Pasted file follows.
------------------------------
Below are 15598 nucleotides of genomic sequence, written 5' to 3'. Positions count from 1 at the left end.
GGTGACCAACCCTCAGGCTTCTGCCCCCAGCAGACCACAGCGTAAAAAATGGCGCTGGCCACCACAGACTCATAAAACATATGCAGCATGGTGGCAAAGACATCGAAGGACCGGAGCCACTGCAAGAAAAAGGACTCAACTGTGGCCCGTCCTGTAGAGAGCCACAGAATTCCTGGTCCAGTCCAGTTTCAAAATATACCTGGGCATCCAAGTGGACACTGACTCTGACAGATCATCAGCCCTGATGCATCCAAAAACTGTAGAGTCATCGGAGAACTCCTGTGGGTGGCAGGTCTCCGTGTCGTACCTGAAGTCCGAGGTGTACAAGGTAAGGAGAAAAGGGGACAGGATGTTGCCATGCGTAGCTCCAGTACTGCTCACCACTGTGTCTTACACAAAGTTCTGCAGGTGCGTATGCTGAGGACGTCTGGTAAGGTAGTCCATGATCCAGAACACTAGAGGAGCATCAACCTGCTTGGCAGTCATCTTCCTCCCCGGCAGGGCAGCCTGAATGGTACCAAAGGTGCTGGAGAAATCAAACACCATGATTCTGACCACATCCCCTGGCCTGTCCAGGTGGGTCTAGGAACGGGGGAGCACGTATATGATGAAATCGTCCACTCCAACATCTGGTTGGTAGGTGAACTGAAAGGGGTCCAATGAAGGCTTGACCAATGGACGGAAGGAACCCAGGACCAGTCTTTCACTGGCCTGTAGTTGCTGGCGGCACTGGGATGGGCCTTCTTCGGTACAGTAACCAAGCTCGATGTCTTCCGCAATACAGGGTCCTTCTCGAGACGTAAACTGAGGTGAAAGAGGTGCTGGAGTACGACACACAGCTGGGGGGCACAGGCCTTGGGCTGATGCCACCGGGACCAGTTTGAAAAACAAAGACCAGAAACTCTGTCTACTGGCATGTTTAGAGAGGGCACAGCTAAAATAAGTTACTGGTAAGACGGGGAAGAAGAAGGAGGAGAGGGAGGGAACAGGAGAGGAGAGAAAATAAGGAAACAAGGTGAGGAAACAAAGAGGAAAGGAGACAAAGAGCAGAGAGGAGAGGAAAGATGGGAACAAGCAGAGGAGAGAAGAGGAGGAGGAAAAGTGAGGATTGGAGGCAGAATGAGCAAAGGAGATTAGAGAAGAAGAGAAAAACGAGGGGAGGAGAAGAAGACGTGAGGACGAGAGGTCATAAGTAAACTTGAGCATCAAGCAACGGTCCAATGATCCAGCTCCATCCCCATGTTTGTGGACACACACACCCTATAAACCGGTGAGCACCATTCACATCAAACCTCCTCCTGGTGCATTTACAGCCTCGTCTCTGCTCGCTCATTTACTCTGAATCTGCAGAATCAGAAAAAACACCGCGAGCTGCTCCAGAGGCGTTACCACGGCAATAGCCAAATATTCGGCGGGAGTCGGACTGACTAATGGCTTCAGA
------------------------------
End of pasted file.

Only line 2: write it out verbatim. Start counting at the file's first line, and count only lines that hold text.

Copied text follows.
GGTGACCAACCCTCAGGCTTCTGCCCCCAGCAGACCACAGCGTAAAAAATGGCGCTGGCCACCACAGACTCATAAAACATATGCAGCATGGTGGCAAAGACATCGAAGGACCGGAGCCACTGCAAGAAAAAGGACTCAACTGTGGCCCGTCCTGTAGAGAGCCACAGAATTCCTGGTCCAGTCCAGTTTCAAAATATACCTGGGCATCCAAGTGGACACTGACTCTGACAGATCATCAGCCCTGATGCATCCAAAAACTGTAGAGTCATCGGAGAACTCCTGTGGGTGGCAGGTCTCCGTGTCGTACCTGAAGTCCGAGGTGTACAAGGTAAGGAGAAAAGGGGACAGGATGTTGCCATGCGTAGCTCCAGTACTGCTCACCACTGTGTCTTACACAAAGTTCTGCAGGTGCGTATGCTGAGGACGTCTGGTAAGGTAGTCCATGATCCAGAACACTAGAGGAGCATCAACCTGCTTGGCAGTCATCTTCCTCCCCGGCAGGGCAGCCTGAATGGTACCAAAGGTGCTGGAGAAATCAAACACCATGATTCTGACCACATCCCCTGGCCTGTCCAGGTGGGTCTAGGAACGGGGGAGCACGTATATGATGAAATCGTCCACTCCAACATCTGGTTGGTAGGTGAACTGAAAGGGGTCCAATGAAGGCTTGACCAATGGACGGAAGGAACCCAGGACCAGTCTTTCACTGGCCTGTAGTTGCTGGCGGCACTGGGATGGGCCTTCTTCGGTACAGTAACCAAGCTCGATGTCTTCCGCAATACAGGGTCCTTCTCGAGACGTAAACTGAGGTGAAAGAGGTGCTGGAGTACGACACACAGCTGGGGGGCACAGGCCTTGGGCTGATGCCACCGGGACCAGTTTGAAAAACAAAGACCAGAAACTCTGTCTACTGGCATGTTTAGAGAGGGCACAGCTAAAATAAGTTACTGGTAAGACGGGGAAGAAGAAGGAGGAGAGGGAGGGAACAGGAGAGGAGAGAAAATAAGGAAACAAGGTGAGGAAACAAAGAGGAAAGGAGACAAAGAGCAGAGAGGAGAGGAAAGATGGGAACAAGCAGAGGAGAGAAGAGGAGGAGGAAAAGTGAGGATTGGAGGCAGAATGAGCAAAGGAGATTAGAGAAGAAGAGAAAAACGAGGGGAGGAGAAGAAGACGTGAGGACGAGAGGTCATAAGTAAACTTGAGCATCAAGCAACGGTCCAATGATCCAGCTCCATCCCCATGTTTGTGGACACACACACCCTATAAACCGGTGAGCACCATTCACATCAAACCTCCTCCTGGTGCATTTACAGCCTCGTCTCTGCTCGCTCATTTACTCTGAATCTGCAGAATCAGAAAAAACACCGCGAGCTGCTCCAGAGGCGTTACCACGGCAATAGCCAAATATTCGGCGGGAGTCGGACTGACTAATGGCTTCAGA